Why Do We Go?
Many years ago, Ian, a ruby-cheeked and curly-haired young man, joined the voyage of a five-masted schooner. The great sailing vessel carried over 3,000 tons of food, clothing, farm implements, books, liquor, and lumber.
After one week at sea, at the end of a hard day, some crew members broke into the cargo of fine liquors and opened a case of scotch. After all, they were risking their lives to transport the stuff. Consuming one out of a hundred cases would surely be a reasonable gratuity for such perilous work. Soon they opened a dozen more cases.
As the trip wore on, the crew’s clothes grew foul and began to fall apart. That’s when someone discovered vast stores of new clothes. The men discussed the need; their slurred voices reasoned they had destroyed their clothes in the grueling, cold, wet work. So, of course, it was only right to take a small portion of the trousers, shirts, jackets, raincoats, and headgear. No one would expect them to do the heavy work in tattered and inadequate clothing.
Naturally, being sailors, the crew began grumbling about the food the first day. The meals were not only boring, they complained, but stale and maybe dangerous. This was serious; they wouldn’t live long on that slop. In desperation, the men broke through a partition to discover cases of the best cheeses, steaks, breads, jams, caviar, cakes, and other delicacies. One old sailor said it was better than the Queen Mary.
As the voyage rolled on, the accident rate increased. The sailors stumbled through the difficult and dangerous work. Some looked like they had suffered strokes. Food and drink stained their shirts. Sailors fell asleep on the rolling deck. One night, the pitching ship hurled two men into their ocean graves.
The cargo hold of food became a horror; its repulsive stench permeated every level of the ship. Rotten food and human bile turned the decks treacherous. The rats came. The sickbay remained full.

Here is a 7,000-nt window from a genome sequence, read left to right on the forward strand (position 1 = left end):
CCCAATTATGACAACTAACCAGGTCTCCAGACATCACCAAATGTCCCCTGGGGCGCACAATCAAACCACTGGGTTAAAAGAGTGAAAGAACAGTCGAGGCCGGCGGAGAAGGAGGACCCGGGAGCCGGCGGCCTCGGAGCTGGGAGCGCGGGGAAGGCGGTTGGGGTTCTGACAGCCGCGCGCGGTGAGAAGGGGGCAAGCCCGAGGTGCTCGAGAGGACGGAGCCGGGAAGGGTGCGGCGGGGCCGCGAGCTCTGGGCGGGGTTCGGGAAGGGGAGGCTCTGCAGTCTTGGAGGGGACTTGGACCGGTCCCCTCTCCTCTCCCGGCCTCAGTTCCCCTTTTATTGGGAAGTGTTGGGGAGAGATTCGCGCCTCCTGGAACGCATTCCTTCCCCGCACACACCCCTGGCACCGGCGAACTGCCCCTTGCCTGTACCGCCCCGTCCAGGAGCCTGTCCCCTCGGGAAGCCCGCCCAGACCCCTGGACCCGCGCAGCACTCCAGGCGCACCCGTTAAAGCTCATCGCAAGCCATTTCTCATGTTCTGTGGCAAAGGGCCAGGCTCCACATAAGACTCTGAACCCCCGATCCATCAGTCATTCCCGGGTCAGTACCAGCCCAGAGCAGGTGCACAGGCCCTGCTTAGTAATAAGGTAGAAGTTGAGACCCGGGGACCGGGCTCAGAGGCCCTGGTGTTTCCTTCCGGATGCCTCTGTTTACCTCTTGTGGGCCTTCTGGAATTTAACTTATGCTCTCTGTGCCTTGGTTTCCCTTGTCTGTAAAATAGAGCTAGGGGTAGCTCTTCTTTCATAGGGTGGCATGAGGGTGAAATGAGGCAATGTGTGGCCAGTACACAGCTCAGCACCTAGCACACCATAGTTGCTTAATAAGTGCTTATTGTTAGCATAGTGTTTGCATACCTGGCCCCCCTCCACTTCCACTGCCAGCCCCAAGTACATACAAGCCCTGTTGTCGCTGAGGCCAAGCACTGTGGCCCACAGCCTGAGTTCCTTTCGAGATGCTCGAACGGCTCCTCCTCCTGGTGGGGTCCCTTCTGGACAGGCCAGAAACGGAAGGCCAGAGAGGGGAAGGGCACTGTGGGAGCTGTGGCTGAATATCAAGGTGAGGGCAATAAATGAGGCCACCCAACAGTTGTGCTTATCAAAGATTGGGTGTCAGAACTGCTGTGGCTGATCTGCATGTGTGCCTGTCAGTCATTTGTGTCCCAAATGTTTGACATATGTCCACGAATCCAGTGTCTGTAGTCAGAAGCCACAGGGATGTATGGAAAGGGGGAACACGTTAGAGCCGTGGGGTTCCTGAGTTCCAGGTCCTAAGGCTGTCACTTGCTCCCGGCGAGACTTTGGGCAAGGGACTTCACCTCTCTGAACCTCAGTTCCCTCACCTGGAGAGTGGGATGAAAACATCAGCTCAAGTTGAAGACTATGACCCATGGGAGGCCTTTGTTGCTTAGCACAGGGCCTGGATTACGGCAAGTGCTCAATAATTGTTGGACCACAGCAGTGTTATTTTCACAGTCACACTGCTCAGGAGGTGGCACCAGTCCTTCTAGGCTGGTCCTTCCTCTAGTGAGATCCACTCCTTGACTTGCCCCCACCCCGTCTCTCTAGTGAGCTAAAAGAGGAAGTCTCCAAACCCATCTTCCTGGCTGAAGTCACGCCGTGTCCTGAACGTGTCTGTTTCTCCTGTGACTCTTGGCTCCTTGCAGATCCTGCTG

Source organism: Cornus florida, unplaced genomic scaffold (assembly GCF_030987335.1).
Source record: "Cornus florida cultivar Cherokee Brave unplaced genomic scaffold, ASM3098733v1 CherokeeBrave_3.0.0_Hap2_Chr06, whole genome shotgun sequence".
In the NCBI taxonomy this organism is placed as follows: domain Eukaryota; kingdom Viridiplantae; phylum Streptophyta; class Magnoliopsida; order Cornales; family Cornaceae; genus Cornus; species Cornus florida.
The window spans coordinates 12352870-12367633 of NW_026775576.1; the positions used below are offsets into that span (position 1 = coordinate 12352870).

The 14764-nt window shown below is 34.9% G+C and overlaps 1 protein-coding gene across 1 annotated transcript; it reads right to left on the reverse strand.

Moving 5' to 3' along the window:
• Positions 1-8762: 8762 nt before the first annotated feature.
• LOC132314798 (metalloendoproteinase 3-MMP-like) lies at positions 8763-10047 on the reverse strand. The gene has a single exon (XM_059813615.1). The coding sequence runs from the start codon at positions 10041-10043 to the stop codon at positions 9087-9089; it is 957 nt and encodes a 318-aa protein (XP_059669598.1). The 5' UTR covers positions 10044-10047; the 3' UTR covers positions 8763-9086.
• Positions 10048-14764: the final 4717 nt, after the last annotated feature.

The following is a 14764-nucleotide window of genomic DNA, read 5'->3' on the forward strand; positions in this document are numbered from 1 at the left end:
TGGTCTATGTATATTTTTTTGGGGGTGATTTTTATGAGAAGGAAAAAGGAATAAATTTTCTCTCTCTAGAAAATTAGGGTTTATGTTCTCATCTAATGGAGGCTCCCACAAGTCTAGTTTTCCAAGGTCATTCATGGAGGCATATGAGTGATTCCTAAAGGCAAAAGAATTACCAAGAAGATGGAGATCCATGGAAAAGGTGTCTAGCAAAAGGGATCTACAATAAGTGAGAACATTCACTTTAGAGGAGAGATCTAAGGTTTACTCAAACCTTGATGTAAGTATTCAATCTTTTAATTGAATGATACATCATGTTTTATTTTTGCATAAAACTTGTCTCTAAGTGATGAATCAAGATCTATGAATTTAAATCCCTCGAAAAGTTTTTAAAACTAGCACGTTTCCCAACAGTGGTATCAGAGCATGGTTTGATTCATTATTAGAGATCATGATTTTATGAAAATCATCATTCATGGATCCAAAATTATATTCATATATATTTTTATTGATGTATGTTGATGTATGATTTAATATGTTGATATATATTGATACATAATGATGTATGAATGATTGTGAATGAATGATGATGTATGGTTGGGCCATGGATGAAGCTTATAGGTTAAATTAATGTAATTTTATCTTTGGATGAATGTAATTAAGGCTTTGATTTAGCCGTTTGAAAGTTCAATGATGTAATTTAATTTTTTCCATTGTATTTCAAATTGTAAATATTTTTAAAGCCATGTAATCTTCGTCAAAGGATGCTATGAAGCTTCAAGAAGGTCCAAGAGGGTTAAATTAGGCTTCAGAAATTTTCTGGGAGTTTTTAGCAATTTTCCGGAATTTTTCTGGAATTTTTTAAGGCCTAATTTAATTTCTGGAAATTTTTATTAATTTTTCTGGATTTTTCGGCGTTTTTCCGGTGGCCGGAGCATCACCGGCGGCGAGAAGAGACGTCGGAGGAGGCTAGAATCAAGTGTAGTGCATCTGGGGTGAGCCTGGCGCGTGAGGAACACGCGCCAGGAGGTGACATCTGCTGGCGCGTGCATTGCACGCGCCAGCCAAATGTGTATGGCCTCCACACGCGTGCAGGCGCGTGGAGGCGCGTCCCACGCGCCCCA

Five weeks after the journey began, green hills and a great harbor came into view. When Ian climbed the mast and pulled binoculars to his eyes, he saw trucks and horse-drawn wagons; dozens of all sizes filling the roads leading to the dock.
Peering through his binoculars, the young man suddenly understoodthe enormous and elegant chain of business. Many workers harvested or manufactured the cargo, others loaded it into ships, sailors wrestled it through the sea, dock workers received it, and stores and sales teams sold it throughout the new land.
It never belonged to the crew. They were all thieves.
A Larger Dream
When we view the great sweep of life as personal territory, we enter a very confined and suffocating existence.
But what if, like the crew of the schooner, “my” work really belongs to that great lineage of people I’ve never seen and will never know? What if I’m a steward of abundant provisions—received from and intended for places and people far beyond my own?
Will I deliver it or devour it?
Do you think it’s possible that the less you see your own interests, the more you see larger possibilities? Could losing sight of yourself be the first step into a large dream? Maybe that’s what Jesus meant when He said, “Whosoever saves his life shall lose it: and whosoever loses his life for my sake shall find it.”
Yes, I know the cargo ship’s crew risked their lives, and some died on the voyage. But, if they desired any portion of the great payload they worked so hard to deliver, they had to pay retail like anyone else. No discounts. No refunds. And those who sold it had no interest in their stories of the sea.
Life’s largest possibilities call us to live within a radical truth: We are not owners; we are trustees and managers of every arena of the life entrusted to us. Making life even more radical is the fact that we are delivering the great treasure to people we don’t know and may not like.
Does it matter that their Creator likes them? Is that enough reason to go to sea? Those may be life’s biggest questions.